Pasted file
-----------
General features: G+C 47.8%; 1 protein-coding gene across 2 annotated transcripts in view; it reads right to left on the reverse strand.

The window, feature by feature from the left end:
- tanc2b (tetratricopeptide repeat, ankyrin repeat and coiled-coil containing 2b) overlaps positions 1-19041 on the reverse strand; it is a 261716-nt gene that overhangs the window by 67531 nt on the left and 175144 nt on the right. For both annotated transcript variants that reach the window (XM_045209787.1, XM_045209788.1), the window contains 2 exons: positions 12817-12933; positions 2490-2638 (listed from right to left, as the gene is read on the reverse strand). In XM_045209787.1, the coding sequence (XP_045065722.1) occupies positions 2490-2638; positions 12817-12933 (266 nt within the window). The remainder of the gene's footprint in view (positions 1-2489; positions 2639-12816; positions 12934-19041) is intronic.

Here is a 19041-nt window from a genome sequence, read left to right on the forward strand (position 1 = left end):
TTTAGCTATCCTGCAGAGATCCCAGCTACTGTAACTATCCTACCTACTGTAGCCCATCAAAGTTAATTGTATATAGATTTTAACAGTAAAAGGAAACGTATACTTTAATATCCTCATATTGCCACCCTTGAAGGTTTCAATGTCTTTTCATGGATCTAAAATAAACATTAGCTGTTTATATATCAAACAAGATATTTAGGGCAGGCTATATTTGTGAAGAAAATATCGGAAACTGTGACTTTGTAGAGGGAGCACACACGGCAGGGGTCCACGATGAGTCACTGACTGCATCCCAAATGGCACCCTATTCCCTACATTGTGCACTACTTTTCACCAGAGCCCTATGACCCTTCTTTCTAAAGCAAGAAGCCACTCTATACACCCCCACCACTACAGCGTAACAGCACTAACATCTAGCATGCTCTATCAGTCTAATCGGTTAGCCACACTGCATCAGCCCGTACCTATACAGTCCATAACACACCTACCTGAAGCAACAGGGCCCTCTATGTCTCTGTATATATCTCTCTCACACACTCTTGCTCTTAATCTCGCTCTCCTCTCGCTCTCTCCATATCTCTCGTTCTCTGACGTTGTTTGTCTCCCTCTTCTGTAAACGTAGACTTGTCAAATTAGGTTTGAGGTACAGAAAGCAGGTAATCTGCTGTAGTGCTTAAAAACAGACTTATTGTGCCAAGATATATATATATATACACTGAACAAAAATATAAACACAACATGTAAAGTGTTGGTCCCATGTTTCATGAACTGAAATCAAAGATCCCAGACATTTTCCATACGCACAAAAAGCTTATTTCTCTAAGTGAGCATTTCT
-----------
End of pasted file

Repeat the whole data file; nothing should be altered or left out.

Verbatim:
General features: G+C 47.8%; 1 protein-coding gene across 2 annotated transcripts in view; it reads right to left on the reverse strand.

The window, feature by feature from the left end:
- tanc2b (tetratricopeptide repeat, ankyrin repeat and coiled-coil containing 2b) overlaps positions 1-19041 on the reverse strand; it is a 261716-nt gene that overhangs the window by 67531 nt on the left and 175144 nt on the right. For both annotated transcript variants that reach the window (XM_045209787.1, XM_045209788.1), the window contains 2 exons: positions 12817-12933; positions 2490-2638 (listed from right to left, as the gene is read on the reverse strand). In XM_045209787.1, the coding sequence (XP_045065722.1) occupies positions 2490-2638; positions 12817-12933 (266 nt within the window). The remainder of the gene's footprint in view (positions 1-2489; positions 2639-12816; positions 12934-19041) is intronic.

Here is a 19041-nt window from a genome sequence, read left to right on the forward strand (position 1 = left end):
TTTAGCTATCCTGCAGAGATCCCAGCTACTGTAACTATCCTACCTACTGTAGCCCATCAAAGTTAATTGTATATAGATTTTAACAGTAAAAGGAAACGTATACTTTAATATCCTCATATTGCCACCCTTGAAGGTTTCAATGTCTTTTCATGGATCTAAAATAAACATTAGCTGTTTATATATCAAACAAGATATTTAGGGCAGGCTATATTTGTGAAGAAAATATCGGAAACTGTGACTTTGTAGAGGGAGCACACACGGCAGGGGTCCACGATGAGTCACTGACTGCATCCCAAATGGCACCCTATTCCCTACATTGTGCACTACTTTTCACCAGAGCCCTATGACCCTTCTTTCTAAAGCAAGAAGCCACTCTATACACCCCCACCACTACAGCGTAACAGCACTAACATCTAGCATGCTCTATCAGTCTAATCGGTTAGCCACACTGCATCAGCCCGTACCTATACAGTCCATAACACACCTACCTGAAGCAACAGGGCCCTCTATGTCTCTGTATATATCTCTCTCACACACTCTTGCTCTTAATCTCGCTCTCCTCTCGCTCTCTCCATATCTCTCGTTCTCTGACGTTGTTTGTCTCCCTCTTCTGTAAACGTAGACTTGTCAAATTAGGTTTGAGGTACAGAAAGCAGGTAATCTGCTGTAGTGCTTAAAAACAGACTTATTGTGCCAAGATATATATATATATACACTGAACAAAAATATAAACACAACATGTAAAGTGTTGGTCCCATGTTTCATGAACTGAAATCAAAGATCCCAGACATTTTCCATACGCACAAAAAGCTTATTTCTCTAAGTGAGCATTTCT